Chicago moves ‘Smart Defence’ forwardPosted: 22/05/2012
By Alexander Nicoll, IISS Director of Editorial
As defence budgets are being reduced, the NATO Alliance faces the prospect of a significant weakening of its collective capacity to ensure security for its members. But closer coordination on what to keep and what to cut could significantly mitigate the effect of spending cuts by individual allies. Decisions taken at the just-completed NATO summit in Chicago represented an encouraging step towards improved cooperation.
Leaders pushed forward the Smart Defence initiative of Secretary General Anders Fogh Rasmussen in several ways. They approved a ‘Defence Package’ designed to advance the three strands of Rasmussen’s plan: prioritisation, cooperation and specialisation. The last of these is especially sensitive because it could involve countries deliberately dispensing with particular capabilities and relying on others to provide them on operations – thus raising issues of sovereignty.
The package, which has not been published, includes 20 projects, covering for example pooling of maritime patrol aircraft and improving availability of precision weapons for fighter aircraft. Each will be taken forward by a volunteering lead nation. The number is smaller than in lists previously circulating, and they are not being called ‘flagship’ projects, partly because some of them are really quite small and essentially symbolic, intended to build mutual confidence.
NATO’s top officials will try to give Smart Defence real momentum by building a stronger list of projects before the next ministerial meeting in October.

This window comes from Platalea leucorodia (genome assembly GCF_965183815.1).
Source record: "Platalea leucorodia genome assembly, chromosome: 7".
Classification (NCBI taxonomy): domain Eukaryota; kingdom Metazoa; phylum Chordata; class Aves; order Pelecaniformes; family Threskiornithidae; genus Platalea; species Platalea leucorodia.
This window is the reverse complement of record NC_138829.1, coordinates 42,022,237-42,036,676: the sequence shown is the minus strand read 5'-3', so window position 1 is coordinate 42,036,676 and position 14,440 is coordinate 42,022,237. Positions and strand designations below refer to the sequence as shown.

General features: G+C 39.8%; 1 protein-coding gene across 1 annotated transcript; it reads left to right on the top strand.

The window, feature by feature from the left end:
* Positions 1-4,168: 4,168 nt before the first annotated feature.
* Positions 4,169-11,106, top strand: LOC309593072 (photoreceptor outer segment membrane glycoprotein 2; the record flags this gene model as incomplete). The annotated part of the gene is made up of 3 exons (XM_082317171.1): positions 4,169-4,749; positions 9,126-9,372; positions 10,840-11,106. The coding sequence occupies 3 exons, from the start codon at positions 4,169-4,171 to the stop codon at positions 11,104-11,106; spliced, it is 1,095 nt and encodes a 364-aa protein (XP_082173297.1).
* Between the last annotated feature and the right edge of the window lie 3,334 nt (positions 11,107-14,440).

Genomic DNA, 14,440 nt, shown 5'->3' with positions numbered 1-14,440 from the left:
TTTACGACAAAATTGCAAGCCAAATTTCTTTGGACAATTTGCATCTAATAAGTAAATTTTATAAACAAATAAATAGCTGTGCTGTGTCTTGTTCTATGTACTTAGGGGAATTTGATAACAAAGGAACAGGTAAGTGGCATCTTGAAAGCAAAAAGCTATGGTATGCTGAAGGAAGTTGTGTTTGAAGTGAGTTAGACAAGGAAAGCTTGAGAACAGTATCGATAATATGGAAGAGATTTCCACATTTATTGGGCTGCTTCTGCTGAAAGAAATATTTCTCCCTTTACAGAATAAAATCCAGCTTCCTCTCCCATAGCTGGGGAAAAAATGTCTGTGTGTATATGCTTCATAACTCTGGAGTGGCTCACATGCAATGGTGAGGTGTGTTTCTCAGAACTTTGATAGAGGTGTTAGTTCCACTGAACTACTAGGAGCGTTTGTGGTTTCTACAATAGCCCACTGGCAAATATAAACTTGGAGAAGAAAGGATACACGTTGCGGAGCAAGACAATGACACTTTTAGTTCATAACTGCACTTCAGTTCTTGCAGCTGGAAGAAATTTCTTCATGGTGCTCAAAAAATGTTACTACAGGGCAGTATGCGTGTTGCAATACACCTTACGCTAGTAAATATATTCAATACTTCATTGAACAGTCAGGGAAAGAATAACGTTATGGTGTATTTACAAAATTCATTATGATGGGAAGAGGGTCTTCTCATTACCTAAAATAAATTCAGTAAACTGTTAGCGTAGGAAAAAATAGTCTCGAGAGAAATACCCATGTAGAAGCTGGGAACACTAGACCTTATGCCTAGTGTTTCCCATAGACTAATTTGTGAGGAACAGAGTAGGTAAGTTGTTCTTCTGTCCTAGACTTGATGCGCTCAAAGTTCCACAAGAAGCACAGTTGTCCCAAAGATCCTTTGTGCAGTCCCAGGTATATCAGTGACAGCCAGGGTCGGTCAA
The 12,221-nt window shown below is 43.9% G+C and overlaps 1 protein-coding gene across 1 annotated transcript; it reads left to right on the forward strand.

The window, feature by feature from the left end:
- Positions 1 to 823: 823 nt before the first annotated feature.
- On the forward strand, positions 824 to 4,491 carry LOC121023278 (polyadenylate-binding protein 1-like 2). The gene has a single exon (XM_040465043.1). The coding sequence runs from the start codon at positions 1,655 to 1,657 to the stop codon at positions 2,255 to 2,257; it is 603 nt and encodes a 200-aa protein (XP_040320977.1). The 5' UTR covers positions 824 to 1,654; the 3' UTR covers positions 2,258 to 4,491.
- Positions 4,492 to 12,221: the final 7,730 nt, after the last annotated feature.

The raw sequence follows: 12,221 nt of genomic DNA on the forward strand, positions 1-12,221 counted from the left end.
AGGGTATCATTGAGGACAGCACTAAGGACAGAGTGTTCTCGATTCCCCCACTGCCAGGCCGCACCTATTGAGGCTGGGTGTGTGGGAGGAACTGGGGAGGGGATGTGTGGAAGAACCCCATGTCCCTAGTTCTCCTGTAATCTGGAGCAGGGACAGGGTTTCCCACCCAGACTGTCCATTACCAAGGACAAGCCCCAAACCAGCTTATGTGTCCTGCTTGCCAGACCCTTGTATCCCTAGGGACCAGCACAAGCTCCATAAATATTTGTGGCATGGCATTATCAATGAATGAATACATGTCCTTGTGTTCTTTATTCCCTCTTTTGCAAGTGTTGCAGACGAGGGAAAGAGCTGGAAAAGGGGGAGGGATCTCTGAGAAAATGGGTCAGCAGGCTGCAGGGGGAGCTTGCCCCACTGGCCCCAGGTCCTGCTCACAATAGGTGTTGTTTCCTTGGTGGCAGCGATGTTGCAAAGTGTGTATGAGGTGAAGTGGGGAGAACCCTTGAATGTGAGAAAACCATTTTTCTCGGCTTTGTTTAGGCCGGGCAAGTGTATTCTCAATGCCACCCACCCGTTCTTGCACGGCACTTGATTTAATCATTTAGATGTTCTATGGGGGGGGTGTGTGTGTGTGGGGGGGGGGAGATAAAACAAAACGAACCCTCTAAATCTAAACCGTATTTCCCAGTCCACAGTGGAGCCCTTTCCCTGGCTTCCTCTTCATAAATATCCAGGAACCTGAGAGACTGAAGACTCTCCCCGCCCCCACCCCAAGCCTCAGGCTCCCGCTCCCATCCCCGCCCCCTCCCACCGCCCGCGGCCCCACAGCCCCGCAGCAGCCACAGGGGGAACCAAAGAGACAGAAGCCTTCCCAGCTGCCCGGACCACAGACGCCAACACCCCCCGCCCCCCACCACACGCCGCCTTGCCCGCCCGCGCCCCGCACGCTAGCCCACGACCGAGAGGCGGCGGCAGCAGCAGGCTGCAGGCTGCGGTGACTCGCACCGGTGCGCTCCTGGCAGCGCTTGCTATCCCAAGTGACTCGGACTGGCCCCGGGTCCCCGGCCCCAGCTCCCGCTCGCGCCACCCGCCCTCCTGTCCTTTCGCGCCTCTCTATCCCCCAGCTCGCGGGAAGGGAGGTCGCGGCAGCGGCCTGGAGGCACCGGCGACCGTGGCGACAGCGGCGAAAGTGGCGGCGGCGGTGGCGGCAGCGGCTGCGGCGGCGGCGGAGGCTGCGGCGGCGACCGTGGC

Meanwhile, leaders asked NATO officials to find a better definition of the Alliance’s core capabilities. This reflects a constant debate among members on whether ‘collective defence’ under Article V is the main driver or whether, as the US and others would argue, the priority is to have deployable, usable forces ready for international operations.
Perhaps the biggest question related to deployable forces is whether they are really available for use. This issue arose in last year’s Libya operation when NATO’s own AWACS surveillance planes, supposedly a shared capability, flew without German personnel because of Berlin’s refusal to take part in the mission. In Chicago, leaders agreed to examine better ways to deal with the ‘presumption of availability’; and top defence officials from each country are due to meet soon on the issue. They also agreed to look at making common funding of NATO capabilities more efficient, and to make Allied forces operate better alongside those of non-member countries taking part in NATO missions. Leaders stressed that Smart Defence and the European Union’s ‘pooling and sharing’ initiative must be ‘complementary and mutually reinforcing’.
NATO officials said they were pleased with the commitment to Smart Defence shown at the summit, but political leadership will be essential if closer cooperation is really to be achieved. A weak point was the failure so far to involve the defence industry more closely in the project. This is to be addressed in the coming months.